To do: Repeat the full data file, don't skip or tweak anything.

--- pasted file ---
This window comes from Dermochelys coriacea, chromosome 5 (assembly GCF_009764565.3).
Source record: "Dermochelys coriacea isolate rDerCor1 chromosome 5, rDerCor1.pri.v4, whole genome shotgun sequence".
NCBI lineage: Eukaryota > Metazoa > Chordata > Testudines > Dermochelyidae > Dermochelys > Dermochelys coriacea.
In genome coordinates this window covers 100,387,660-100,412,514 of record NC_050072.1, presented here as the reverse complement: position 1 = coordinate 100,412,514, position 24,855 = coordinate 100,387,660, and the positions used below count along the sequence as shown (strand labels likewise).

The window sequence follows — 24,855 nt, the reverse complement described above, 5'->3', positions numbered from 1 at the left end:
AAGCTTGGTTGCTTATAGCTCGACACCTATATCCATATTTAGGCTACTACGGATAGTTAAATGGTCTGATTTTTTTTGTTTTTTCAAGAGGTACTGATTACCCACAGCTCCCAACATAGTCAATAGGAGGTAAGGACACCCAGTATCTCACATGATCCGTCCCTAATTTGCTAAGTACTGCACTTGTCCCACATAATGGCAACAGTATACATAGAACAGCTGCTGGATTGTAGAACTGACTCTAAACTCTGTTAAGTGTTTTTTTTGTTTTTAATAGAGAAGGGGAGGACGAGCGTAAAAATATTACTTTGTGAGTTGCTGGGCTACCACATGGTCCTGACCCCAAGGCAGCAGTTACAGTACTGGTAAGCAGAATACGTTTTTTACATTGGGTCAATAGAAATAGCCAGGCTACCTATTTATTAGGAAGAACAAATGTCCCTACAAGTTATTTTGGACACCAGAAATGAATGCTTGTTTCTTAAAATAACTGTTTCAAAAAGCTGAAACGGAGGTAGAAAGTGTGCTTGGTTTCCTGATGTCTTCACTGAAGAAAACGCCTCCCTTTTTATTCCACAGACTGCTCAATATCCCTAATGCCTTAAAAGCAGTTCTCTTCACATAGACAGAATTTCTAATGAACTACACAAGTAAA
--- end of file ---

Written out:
This window comes from Dermochelys coriacea, chromosome 5 (assembly GCF_009764565.3).
Source record: "Dermochelys coriacea isolate rDerCor1 chromosome 5, rDerCor1.pri.v4, whole genome shotgun sequence".
NCBI lineage: Eukaryota > Metazoa > Chordata > Testudines > Dermochelyidae > Dermochelys > Dermochelys coriacea.
In genome coordinates this window covers 100,387,660-100,412,514 of record NC_050072.1, presented here as the reverse complement: position 1 = coordinate 100,412,514, position 24,855 = coordinate 100,387,660, and the positions used below count along the sequence as shown (strand labels likewise).

The window sequence follows — 24,855 nt, the reverse complement described above, 5'->3', positions numbered from 1 at the left end:
AAGCTTGGTTGCTTATAGCTCGACACCTATATCCATATTTAGGCTACTACGGATAGTTAAATGGTCTGATTTTTTTTGTTTTTTCAAGAGGTACTGATTACCCACAGCTCCCAACATAGTCAATAGGAGGTAAGGACACCCAGTATCTCACATGATCCGTCCCTAATTTGCTAAGTACTGCACTTGTCCCACATAATGGCAACAGTATACATAGAACAGCTGCTGGATTGTAGAACTGACTCTAAACTCTGTTAAGTGTTTTTTTTGTTTTTAATAGAGAAGGGGAGGACGAGCGTAAAAATATTACTTTGTGAGTTGCTGGGCTACCACATGGTCCTGACCCCAAGGCAGCAGTTACAGTACTGGTAAGCAGAATACGTTTTTTACATTGGGTCAATAGAAATAGCCAGGCTACCTATTTATTAGGAAGAACAAATGTCCCTACAAGTTATTTTGGACACCAGAAATGAATGCTTGTTTCTTAAAATAACTGTTTCAAAAAGCTGAAACGGAGGTAGAAAGTGTGCTTGGTTTCCTGATGTCTTCACTGAAGAAAACGCCTCCCTTTTTATTCCACAGACTGCTCAATATCCCTAATGCCTTAAAAGCAGTTCTCTTCACATAGACAGAATTTCTAATGAACTACACAAGTAAA